“We are proud of our representation to council and of the Gunaikurnai men and women who spoke in support of the motion and in the media,” he said.

“We will continue to strive for progress in matters such as these to help healing in our community.

“We will be interested in how the shire represents the real history of Gippsland into the future.”

Mr McDonald said GLaWAC was happy to know that 78 per cent of the community submissions received by council were in support of removing or updating the cairns.

“The symbolism of these cairns is significant to us, and it is clearly significant to the broader community who want to see change,” he said.

Only 17 per cent of submissions were in favour of retaining the cairns, while five per cent sought more information.

“Our previous statements on this issue stand – we support a process that will bring healing and greater unification to our region,” Mr McDonald said.

“GLaWAC will continue to work for more appropriate recognition of Gippsland history including the non-Aboriginal history to be told.

“This was one decision by the shire, but these are very real matters, everyday matters for Gunaikurnai people.”

Mr McDonald said if Aboriginal people were feeling upset about the decision, GLaWAC would encourage them to talk with friends and community and to contact their local Aboriginal community organisation for support.

GIPPSLAND South MLA Danny O’Brien has weighed into the debate about whether cairns honouring explorer Angus McMillan should be removed, saying he was “not a fan of tearing down monuments or trying to erase parts of history we might not like”.

“We have seen a worrying escalation of cancel culture in the past few weeks, including attacks on products and companies with names with the most tenuous connection to a racist word or historic event, and an absurd suggestion to change the name of our great state of Victoria,” Mr O’Brien said.

“I humbly suggest to anyone seeking a more reconciled nation that these actions will do nothing to unite us.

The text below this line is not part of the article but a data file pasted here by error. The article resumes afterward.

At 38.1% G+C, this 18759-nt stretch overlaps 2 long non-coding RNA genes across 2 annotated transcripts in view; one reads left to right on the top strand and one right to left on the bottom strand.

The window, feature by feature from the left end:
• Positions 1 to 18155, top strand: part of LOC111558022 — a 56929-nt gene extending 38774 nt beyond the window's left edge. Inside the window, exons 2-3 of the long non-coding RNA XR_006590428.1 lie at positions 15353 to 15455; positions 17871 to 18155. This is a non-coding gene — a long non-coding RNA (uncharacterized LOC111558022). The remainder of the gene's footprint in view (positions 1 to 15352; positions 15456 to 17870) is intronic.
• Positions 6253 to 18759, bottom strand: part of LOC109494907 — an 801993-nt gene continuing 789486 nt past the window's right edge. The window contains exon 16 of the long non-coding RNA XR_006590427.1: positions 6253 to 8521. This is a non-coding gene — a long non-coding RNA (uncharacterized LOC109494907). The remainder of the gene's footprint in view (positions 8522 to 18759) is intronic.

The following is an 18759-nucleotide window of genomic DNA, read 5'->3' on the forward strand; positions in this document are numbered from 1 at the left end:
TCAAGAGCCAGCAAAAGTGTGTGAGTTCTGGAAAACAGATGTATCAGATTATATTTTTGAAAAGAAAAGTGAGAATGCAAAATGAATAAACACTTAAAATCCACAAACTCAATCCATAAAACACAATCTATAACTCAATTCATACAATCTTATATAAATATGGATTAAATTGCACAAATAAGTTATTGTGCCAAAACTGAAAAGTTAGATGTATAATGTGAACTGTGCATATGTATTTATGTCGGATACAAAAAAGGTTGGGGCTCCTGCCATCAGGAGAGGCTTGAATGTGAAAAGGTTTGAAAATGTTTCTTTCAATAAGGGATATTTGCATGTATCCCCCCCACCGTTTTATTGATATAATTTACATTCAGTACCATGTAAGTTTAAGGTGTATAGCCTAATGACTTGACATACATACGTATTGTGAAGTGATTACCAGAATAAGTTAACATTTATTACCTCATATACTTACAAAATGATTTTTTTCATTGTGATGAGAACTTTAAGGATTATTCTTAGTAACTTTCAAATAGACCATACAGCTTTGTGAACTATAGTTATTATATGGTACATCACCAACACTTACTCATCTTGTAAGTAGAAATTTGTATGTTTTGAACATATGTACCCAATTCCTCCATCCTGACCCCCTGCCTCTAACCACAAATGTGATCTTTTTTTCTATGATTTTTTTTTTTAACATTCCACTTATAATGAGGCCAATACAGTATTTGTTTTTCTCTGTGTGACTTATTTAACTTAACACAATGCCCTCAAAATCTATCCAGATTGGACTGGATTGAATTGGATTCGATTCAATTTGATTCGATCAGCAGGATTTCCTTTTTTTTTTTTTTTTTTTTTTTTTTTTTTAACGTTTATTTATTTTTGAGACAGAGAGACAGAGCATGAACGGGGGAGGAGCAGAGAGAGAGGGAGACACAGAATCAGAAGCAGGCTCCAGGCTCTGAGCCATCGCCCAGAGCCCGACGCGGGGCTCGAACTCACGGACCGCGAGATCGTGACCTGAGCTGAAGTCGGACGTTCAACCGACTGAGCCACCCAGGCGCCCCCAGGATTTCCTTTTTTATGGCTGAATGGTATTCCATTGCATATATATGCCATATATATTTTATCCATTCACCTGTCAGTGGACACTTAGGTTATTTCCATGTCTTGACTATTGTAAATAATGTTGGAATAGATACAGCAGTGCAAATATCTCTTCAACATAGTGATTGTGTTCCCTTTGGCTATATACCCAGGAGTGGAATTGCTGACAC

“This cuts both ways.

“When it comes to cairns marking the journeys of Angus McMillan in Gippsland, I absolutely think we need change.

“McMillan was the first member for South Gippsland (as the electorate was originally named), and as his political descendant I think there is an opportunity to promote better understanding of history and genuine reconciliation.

“McMillan has been feted as an early European explorer and settler, but less publicised is his role in massacres of the Gunnaikurnai.

“We should not be celebrating such a man, but I believe in consultation with today’s Gunnaikurnai we can rework the cairns to tell the full story of history.”

Mr O’Brien said he was glad Wellington Shire Council voted not to remove the cairns altogether.

“While the intent behind the motion was laudable, the community deserve greater notice and more say,” he said.

“We must do better to tell our full history, including our Indigenous past, and educate about culture.

“At school I never learned anything about Indigenous culture, like the Gunaikurnai creation story of Borun and Tuk.

“Today this story is told in public works such as at the Port of Sale, but there is much, much more to do to celebrate, to learn and to unite.”